Stedelijk Museum Alkmaar
Picasso in Holland. Les belles Hollandaises.
The young Pablo Picasso (1881-1973) had been living in Paris for a couple of years when in 1905 he decided to leave the metropolis and head to rural North Holland. Ensconced in the seaside villages of Schoorl and Schoorldam, he made trips to the towns of Alkmaar and Hoorn. He saw the Alkmaar cheese market, studied windmills and recorded that exotic world in his sketchbooks. He made gouaches of young village women. Now for the first time, all these Dutch works are on show, 111 years later, at Stedelijk Museum Alkmaar, near the area where he painted and sketched them.
Picasso in Holland: Les belles Hollandaises – running from 7 June to 28 August 2016 – features several unique artworks on loan from museums abroad and rarely-shown documentary material. The idea grew from a recent gift: the wooden café chair on which the Spanish master reportedly sat and worked. Nothing unusual, and yet unique because of the fame of the man who used it.
Picasso in Holland features works from the collections of the Musée Picasso Paris and the Queensland Art Gallery in Brisbane. Loans include two sketchbooks - a collection of journal-like drawings full of creativity - and two magnificent gouaches of village women: La belle Hollandaise and Les trois Hollandaises. Picasso may have bought one sketchbook in Alkmaar.
The 24 year old Picasso portrayed ordinary locals, brothel customers, traditional Dutch farmhouses, windmills and the historic town centres of Hoorn and Alkmaar. He also worked on the compositions of his Parisian paintings. He would paint in his room that neighboured the North Holland Canal.
That waterway also appears in Les trois Hollandaises. The farmhouse in the background is typical of the region. As is the West Frisian cap worn by the young village woman in the gouache of La belle Hollandaise. Her nudity is remarkable. It would have been highly unusual for a model in a rural village to pose in the nude.
Where did Picasso go and whom did he meet?
Apart from these priceless works, the exhibition also includes cultural historical material such as photos, postcards, letters and anecdotes. The only surviving snapshot of Picasso’s visit is also displayed. It shows the artist with his friend Tom Schilperoort’s in his holiday home in Schoorl. In between we see Nelly Timmer: she cleaned the house and was a girlfriend of Schilperoort.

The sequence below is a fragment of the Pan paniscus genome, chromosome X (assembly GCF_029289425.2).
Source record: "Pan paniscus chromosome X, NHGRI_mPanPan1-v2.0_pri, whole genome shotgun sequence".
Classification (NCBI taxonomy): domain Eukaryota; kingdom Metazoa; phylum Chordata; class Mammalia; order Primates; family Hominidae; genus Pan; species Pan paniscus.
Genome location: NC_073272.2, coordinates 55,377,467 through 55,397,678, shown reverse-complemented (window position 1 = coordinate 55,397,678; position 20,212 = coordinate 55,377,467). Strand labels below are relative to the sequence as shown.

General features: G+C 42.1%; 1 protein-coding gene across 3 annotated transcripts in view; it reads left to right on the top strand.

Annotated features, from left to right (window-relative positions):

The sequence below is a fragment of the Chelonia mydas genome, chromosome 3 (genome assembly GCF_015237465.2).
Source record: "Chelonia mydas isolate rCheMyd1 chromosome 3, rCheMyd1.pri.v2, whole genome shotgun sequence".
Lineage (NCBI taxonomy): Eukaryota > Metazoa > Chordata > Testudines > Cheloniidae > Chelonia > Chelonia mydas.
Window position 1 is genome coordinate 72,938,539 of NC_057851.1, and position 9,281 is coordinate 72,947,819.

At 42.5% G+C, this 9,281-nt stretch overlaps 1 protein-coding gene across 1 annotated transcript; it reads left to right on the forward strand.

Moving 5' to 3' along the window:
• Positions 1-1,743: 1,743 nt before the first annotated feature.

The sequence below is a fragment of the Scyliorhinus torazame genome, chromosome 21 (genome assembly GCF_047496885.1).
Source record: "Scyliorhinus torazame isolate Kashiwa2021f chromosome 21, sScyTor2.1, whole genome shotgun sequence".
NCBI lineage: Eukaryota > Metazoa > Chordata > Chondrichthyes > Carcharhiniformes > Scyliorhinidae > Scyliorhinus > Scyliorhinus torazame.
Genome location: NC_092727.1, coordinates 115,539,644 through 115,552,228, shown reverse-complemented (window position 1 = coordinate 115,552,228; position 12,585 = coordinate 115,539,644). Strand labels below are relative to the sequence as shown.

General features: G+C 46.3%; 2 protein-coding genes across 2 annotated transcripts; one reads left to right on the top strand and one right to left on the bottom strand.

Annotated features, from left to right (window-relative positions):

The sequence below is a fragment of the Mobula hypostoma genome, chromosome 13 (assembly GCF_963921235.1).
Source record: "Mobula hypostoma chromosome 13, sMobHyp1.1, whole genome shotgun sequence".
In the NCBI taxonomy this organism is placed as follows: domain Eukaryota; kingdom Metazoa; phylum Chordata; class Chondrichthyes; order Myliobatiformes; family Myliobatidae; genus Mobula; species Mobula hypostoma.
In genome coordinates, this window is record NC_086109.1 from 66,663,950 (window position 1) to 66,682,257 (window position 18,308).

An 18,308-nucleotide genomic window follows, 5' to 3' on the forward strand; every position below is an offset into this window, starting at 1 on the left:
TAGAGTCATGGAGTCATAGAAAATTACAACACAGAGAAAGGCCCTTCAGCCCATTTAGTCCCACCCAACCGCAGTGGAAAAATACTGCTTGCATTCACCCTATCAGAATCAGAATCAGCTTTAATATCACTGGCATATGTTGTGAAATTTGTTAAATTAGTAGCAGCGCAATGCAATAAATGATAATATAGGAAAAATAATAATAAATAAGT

A map of the area shows the places that Picasso visited. Even the people he mixed with have been identified. Besides Schilperoort and Nelly Timmer, these include Dieuwertje de Geus, daughter of the postman in whose house he rented a room after he left his friend’s holiday home. These lodgings stood beside the ’s Lands Welvaren café in Schoorldam, now called the Hof van Schoorl. That is where the Picasso chair comes from. It was stored in the attic at the home of the proprietor’s daughter. Her son bequeathed it to the museum last year. Away from Paris The exhibition also reveals Picasso struggle with his unfinished Paris work while he was in North Holland. His diaries contain at least fifteen studies for the Marriage of Pierrette (1905). He also experimented with the background for the Family of Saltimbanques (1905). Back in Paris, he painted a kind of desert behind the acrobats, inspired by the dunes of Schoorl. Being away from Paris – if only for a few weeks – enabled Picasso to develop his style.
Publication and documentary
The exhibition is accompanied by a publication produced by Uitgeverij Waanders & de Kunst with contributions from Marilyn McCully, Gerrit Valk and others. Chris Houtman created a short documentary about Picasso’s summer in Holland, which is shown at the exhibition. Picasso in Holland is developed jointly with Regionaal Archief Alkmaar.